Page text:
Glenn Thomas an oenology graduate of Roseworthy College, South Australia, has worked in McLaren Vale and the Barossa Valley before moving to the Awatere Valley, New Zealand. In 1989 Glenn produced the Awatere Valley’s first Sauvignon Blanc.
More recently Glenn joined Kiwi-Oeno, a high profile winemaking consultancy with clients throughout New Zealand, Northern Italy and Southern France. Glenn is a truly global winemaker but his primary focus remains the Awatere Valley and his pivotal role at Tupari.
Tupari Wines is a small artisan wine producer located in the Awatere Valley sub-appellation of Marlborough in the South Island of New Zealand. Tupari takes its name from the dramatic cliffs forming the Upper Awatere Valley.

 

Where the Turnbull family and pioneering winemaker Glenn Thomas have collaborated to create wines of distinction. The vineyard is situated on north-facing river flats overlooking the braided Awatere River. The carefully nurtured grapes allow Glenn to create sophisticated, elegant wines displaying arresting flavour intensity and finely honed structure and balance.
I still remember like it was yesterday when Glenn came up to Auckland to show his sole wine at the time - a Sauvignon Blanc that displayed more palate texture and personality than I had seen from New Zealand, with resonance with the Loire Valley hard not to compare in a complimentary way. It has been a pure pleasure to see the vines and the wines develop and mature each new vintage; there is now a Riesling, Pinot Gris and soon a Pinot Noir in the family. Here are some of his thoughts.

 

What first attracted you to the wine industry and as a winemaker?

It was a long time ago! I was interested in the fermentation process after a science lesson at school. It grew from there and I made my own wine from fruit at home. I grew up in South Australia, which has a large wine industry, and provided opportunities for me.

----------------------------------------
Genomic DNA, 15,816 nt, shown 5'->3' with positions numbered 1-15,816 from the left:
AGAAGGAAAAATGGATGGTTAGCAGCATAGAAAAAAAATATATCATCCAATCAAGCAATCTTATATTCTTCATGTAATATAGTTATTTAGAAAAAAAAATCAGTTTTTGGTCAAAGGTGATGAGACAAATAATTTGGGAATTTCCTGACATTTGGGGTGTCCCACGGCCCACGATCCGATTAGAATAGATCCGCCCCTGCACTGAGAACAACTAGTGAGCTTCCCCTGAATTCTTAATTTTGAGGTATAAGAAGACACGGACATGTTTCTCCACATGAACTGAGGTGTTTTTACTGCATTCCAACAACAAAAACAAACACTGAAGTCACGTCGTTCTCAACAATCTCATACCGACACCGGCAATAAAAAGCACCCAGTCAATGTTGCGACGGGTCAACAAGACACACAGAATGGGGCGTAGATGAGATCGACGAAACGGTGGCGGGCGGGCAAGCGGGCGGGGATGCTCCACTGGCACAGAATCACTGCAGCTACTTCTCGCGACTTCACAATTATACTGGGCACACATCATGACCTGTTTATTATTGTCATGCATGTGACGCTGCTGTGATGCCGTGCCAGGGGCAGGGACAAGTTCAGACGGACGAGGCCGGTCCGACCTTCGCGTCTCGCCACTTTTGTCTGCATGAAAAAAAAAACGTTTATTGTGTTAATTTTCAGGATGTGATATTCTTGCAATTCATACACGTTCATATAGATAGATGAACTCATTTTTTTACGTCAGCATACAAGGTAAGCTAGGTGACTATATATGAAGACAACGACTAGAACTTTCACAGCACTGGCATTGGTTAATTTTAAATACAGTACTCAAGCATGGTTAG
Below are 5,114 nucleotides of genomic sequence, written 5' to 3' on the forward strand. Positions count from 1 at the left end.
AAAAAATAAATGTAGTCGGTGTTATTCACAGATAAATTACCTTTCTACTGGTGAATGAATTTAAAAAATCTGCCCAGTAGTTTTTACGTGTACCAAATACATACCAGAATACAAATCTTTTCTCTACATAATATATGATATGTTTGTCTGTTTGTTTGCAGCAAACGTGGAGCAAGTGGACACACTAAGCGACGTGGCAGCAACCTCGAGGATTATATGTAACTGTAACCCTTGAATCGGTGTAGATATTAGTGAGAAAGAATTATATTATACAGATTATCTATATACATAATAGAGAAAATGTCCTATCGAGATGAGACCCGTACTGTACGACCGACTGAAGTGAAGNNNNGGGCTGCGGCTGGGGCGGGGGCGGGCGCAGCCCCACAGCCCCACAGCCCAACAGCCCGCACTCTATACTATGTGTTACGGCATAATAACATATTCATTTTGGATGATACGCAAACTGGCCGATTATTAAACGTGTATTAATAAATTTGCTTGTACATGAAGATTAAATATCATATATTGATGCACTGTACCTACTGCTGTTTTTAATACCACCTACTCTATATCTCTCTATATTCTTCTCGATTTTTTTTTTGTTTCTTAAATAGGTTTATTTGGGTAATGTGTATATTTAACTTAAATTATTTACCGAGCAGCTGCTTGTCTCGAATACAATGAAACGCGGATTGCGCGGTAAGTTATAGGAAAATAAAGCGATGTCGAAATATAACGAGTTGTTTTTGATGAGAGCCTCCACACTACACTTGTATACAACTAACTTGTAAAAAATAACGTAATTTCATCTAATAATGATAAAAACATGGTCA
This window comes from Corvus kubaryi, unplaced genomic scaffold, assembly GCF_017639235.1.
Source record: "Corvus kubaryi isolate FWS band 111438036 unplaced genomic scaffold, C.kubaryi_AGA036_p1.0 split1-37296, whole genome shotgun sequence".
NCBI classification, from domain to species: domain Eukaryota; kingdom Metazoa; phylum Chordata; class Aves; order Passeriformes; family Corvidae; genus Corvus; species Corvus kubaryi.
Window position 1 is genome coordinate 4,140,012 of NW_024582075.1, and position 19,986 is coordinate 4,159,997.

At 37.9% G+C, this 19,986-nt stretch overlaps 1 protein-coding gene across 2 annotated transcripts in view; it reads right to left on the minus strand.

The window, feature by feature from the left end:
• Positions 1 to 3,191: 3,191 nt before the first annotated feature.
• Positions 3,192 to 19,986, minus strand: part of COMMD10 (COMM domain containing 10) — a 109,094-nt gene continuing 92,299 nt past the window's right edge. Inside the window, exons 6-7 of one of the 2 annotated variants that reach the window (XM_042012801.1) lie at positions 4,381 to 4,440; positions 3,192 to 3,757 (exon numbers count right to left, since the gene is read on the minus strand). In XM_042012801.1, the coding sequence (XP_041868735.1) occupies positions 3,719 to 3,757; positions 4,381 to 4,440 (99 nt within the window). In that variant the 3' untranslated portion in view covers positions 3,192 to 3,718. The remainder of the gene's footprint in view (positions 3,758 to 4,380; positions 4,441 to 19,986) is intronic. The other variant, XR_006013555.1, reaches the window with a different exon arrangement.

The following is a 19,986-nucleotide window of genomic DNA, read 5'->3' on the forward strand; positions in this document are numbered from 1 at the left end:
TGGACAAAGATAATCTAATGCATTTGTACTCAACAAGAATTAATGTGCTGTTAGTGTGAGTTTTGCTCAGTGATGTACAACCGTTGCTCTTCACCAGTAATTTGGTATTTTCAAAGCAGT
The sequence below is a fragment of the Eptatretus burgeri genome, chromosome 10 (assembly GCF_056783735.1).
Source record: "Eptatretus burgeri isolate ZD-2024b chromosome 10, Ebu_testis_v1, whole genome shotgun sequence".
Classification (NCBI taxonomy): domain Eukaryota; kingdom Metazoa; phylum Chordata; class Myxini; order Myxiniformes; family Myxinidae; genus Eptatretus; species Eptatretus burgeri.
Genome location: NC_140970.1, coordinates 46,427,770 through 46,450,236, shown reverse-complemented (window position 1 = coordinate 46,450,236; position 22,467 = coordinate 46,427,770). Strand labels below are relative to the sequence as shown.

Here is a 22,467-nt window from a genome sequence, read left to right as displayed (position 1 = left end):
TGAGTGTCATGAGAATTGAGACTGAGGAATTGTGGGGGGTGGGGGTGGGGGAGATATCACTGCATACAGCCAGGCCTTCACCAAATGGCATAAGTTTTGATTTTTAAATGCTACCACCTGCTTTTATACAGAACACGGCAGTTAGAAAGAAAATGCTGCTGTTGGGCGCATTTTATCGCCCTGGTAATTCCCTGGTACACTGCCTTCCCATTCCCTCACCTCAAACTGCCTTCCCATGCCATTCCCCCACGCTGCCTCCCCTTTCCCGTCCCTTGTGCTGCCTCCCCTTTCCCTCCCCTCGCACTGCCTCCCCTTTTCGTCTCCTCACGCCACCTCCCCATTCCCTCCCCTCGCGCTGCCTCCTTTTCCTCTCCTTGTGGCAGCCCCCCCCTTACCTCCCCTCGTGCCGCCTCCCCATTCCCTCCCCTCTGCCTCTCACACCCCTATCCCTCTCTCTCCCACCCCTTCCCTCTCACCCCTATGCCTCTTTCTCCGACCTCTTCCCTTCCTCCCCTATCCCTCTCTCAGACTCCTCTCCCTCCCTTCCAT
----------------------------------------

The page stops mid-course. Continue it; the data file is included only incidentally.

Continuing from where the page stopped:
Where and when did you study winemaking?

I studied winemaking at Roseworthy College in South Australia. I graduated in 1980.

Which person has influenced you the most as a winemaker and why?

David Hohnen was an influence. It was more about his attitude. He didn’t let things bother him, and he was confident in his decision making. He had vision as well.

 

What is your favourite grape varietal to work with and why?

I like a range of varieties. I find I’m currently working on Pinot Noir a lot more. I find that a challenge - (an enjoyable one). The results can be worth the work, but it can be disappointing sometimes.

Which grape varietal would you most like to work with in the future and why?

I like to work with new varieties, and Gruner Veltliner is new to Marlborough. I think we can make distinctive wine from this variety in our conditions.

With each new vintage what do you most look forward to?

Hopefully fine weather. It’s a cliché now, but every vintage is different, and I look forward to seeing everything in the tank at the end of harvest and taste the wine we have made. It’s difficult in the rush of vintage to sit back and see what you have. I like the evaluation part at the end.

To date what has been you most interesting/challenging vintage and why?

There have been a few challenging vintages (rain or drought). None in particular stand out. They all have their challenges and rewards.

Which person ‘current’ or ‘past’ would you most like to have met or meet and why?

I would like to meet Eric Clapton to discuss the blues - (and hear him play).

 

If you were stranded on a desert island and you could take one bottle of wine with you - what would it be and why?

It would have to bottle of vintage Champagne. Something to pop when I am eventually rescued.

If you could make wine anywhere else in the world - where would it be and why?

I really like Italy. They have a great attitude to food and wine, and make some wonderful wines.

What advice would you give a young person starting out as a winemaker?

Make sure you study viticulture. A winemaker must understand how grape growing shapes the wines they are going to make. Most of all though, enjoy what you do. It is important to have a passion for wine, but have other things in your life as well. We need a balance.

If you weren’t a winemaker - what would you like to be and why?

That’s a tough one. Either a professional photographer or a professional musician. I have a passion for music and photography.

In the future, what exciting changes can you see, or would like to see for your wines, wine styles, vineyard or winery?

I am really looking forward to our first Pinot Noir. I would like Tupari to grow some more, but we will always keep our quality driven philosophy, so we can’t be too big.

 

Tupari Wines are available in New Zealand and around the world from quality wine retailers and restaurants. Or visit their website: Tupari Wines.